His therapist got a court order to hold him 72 days or more in the phych ward and get him back on lithium.Took a week with me involved and learning what bipolar was and a promise for weekly sessions. He went without fail i made him take his medicine and he picked fights so often i lost count, He hated affection and i suffered for it and the kids, my 15 year old barely hugs even though i hugged her constantly. I read about a new cocktail that could make one with the milder form with bipolar so very much better and it was like having a new man in my life. With his stubborn
and i am stubborn too we are making this work. It may not be a normal marriage but we are very slowly working on it.













i
 
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Amelia_WebMD_Staff replied to Jacie37's response:
Jacie,

What is a normal marriage? I really would love to see a definition in this age! How interesting it would be?! lol

I have a story that is actually very similar to your own and commend you greatly on your hard work and staying on top of keeping your family together. You should be proud of yourself, your husband and children as well.

Best wishes to you all in the future!!
Amelia
 
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RoseAdam replied to Jodimaem's response:
I am very aware this serious, I have been her friend for years, I care enough to ask her what medicine she is taking and what for and what doctors does she see. She is comfortable with me
because she is aware she must take care herself. She knows
that I am her only friend who understands her and she is free
to speak to me. I am not ignorant about bipolar, I recoginze
when she has a problem, and she trusts me to recommend
her to talk to phyciatrist and therapist. She listens and calls
her doctor, if I recognize she needs it. Believe me, she has
never threatened me. She is really a gentle person, who
has bipolar. We have been friends for years and there has
never been a problem with us. She has only been hospitalized
once. She takes her meds regularly. She sees her dr's
regularly also. I am glad I can be her friend. I know she
loves (appreciates) my friendship. No one should have to
suffer alone......I will always be there.
 
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pitrishka replied to Jacie37's response:
I really admire you for sticking to it! in my case I am dealing with a man who refuses to seek treatment even thought he is aware of his condition...unfortunately I am also stubborn ...and I love and feel really bad for him and don't have the heart to leave...I realize that I have "a bit" of a psychological problem as well for jeopardizing my safety from the several times he threaten and emotionally abused me...I had many sleepless nights crying, not understanding how come he treats me like that...the hurtful things he would say to me and the way he reacts whenever he gets angry or frustrated with me -which seems to have escalated to the point that he would throw things at me when we are fighting...he never hit me but I don't know...it may happen...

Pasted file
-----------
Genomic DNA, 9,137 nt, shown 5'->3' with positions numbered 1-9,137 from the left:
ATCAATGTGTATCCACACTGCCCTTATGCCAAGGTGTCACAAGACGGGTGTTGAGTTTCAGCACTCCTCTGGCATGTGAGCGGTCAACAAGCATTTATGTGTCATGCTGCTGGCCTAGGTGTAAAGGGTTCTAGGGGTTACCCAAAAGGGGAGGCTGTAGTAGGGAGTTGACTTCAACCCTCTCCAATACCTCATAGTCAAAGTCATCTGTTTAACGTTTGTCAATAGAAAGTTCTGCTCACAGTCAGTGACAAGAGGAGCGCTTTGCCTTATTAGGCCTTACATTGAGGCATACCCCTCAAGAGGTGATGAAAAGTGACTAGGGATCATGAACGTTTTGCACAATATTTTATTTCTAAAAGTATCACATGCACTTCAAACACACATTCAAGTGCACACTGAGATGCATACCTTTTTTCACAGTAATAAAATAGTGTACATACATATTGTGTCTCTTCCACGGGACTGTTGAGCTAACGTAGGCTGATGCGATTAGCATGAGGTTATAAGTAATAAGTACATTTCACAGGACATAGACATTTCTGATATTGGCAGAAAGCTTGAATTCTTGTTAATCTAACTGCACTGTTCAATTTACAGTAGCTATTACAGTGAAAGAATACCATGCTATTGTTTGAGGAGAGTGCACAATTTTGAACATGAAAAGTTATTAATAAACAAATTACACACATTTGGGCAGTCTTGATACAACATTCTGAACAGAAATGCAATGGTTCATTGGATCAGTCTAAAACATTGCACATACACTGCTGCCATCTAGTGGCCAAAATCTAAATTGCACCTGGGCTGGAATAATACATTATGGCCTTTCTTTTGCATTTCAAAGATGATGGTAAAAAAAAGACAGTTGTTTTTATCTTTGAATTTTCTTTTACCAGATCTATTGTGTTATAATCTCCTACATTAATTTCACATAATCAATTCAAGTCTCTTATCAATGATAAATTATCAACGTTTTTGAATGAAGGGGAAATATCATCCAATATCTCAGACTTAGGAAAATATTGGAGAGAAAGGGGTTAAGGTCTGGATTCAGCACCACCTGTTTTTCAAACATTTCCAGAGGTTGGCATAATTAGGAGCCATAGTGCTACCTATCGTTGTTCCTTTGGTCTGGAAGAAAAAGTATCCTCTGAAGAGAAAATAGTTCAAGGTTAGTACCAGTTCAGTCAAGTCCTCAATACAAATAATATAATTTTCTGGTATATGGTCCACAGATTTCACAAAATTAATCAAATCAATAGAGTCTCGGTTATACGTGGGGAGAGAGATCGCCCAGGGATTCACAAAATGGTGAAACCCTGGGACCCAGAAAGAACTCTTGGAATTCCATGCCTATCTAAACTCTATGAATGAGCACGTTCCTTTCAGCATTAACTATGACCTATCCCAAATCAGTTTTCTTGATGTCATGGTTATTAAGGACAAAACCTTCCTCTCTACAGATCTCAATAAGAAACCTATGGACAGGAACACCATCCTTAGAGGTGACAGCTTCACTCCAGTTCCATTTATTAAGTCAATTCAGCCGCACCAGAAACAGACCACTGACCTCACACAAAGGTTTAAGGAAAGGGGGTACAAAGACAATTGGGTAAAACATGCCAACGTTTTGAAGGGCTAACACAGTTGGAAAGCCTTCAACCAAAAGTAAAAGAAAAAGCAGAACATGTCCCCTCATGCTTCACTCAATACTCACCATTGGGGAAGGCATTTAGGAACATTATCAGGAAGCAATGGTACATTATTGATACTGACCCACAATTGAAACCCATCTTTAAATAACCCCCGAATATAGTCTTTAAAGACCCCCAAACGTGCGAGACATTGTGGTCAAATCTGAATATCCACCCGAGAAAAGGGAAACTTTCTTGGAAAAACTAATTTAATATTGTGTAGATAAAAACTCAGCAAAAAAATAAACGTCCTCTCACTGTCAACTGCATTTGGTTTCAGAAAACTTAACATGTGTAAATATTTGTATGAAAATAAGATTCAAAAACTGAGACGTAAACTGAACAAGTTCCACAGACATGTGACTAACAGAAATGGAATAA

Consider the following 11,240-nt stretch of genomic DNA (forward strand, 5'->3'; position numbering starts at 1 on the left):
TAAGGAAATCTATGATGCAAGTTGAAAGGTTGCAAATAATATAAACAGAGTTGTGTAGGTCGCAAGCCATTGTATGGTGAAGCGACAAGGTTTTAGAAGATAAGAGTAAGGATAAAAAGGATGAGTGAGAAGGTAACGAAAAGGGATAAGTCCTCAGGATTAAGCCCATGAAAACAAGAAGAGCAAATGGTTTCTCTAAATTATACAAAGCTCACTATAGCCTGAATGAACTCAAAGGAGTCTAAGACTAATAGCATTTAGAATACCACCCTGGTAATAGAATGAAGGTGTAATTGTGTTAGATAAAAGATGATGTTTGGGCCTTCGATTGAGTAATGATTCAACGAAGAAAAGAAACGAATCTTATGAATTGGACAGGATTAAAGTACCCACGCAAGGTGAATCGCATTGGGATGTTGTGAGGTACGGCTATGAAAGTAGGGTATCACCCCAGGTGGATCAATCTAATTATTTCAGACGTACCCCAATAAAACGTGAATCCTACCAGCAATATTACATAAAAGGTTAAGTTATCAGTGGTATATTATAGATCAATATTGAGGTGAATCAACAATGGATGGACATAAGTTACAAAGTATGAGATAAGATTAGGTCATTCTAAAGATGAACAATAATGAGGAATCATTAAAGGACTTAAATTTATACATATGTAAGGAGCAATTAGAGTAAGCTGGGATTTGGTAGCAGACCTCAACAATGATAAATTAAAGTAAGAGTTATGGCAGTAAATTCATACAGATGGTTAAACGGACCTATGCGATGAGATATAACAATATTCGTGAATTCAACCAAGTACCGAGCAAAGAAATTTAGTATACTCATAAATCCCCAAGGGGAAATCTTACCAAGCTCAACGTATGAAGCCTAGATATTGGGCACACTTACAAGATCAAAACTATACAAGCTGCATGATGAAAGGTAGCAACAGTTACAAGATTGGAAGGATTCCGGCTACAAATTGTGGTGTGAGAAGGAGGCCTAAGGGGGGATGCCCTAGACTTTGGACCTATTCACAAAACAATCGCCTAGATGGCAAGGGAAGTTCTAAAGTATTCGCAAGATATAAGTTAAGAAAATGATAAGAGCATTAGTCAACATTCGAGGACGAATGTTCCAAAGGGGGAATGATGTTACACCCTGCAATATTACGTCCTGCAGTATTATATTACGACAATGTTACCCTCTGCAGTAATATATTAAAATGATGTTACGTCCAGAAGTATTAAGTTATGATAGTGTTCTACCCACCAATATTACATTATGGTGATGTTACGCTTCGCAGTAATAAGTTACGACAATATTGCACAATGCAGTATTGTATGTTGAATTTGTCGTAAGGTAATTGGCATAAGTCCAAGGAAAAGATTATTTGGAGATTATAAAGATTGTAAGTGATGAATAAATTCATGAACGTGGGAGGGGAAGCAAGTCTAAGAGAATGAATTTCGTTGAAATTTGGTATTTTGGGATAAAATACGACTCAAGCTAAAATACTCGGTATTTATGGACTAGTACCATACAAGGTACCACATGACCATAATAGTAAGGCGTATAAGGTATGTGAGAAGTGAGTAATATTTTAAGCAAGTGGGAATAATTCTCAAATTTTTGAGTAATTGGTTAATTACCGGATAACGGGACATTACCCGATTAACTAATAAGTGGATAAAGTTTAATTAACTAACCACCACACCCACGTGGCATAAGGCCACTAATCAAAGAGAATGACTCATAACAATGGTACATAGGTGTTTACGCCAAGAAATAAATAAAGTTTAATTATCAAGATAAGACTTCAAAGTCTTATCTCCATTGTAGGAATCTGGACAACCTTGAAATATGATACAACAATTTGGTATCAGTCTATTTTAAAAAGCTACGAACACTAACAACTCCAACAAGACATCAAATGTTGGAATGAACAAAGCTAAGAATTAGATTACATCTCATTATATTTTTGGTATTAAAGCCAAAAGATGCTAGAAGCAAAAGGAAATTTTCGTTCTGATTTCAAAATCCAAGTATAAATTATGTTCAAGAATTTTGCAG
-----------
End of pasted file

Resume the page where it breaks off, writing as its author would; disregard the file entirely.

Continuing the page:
I do not want to dramatize, but how do you leave someone you love knowing he does not have anybody else for support...am I sick for staying?...
 
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Jacie37 replied to An_239461's response:
Not all people with bipolar are like the ones being described.
There are people who get this disease that are lawyers and doctors and teachers. They are fortunate to have the lesser dangerous form of it and with the right medicine can lead a normal life. My husband is one of those lucky ones..but for 110 years life was awful and scary. With 2 young kids i never knew what mood he was going to be in and the money he blew could have payed off our house more or less..
He got on a cocktail of tegratol and wellbutrin and for 4 years it has been good, not perfect but good. He still hates giving and recieving hugs from anyone and no personal relations for 114 years. His own therapist told me to move on??
I said why. Ok i have to give up closeness but he truly is a good man that has always worked, runs marathons for cancer, the mentally handicapped, arthritis, epilepsy also and has raised alot of money yearly. He has always held down the same job before i met him and is well liked.
Sure his moods are unpredictable but he is my best friend.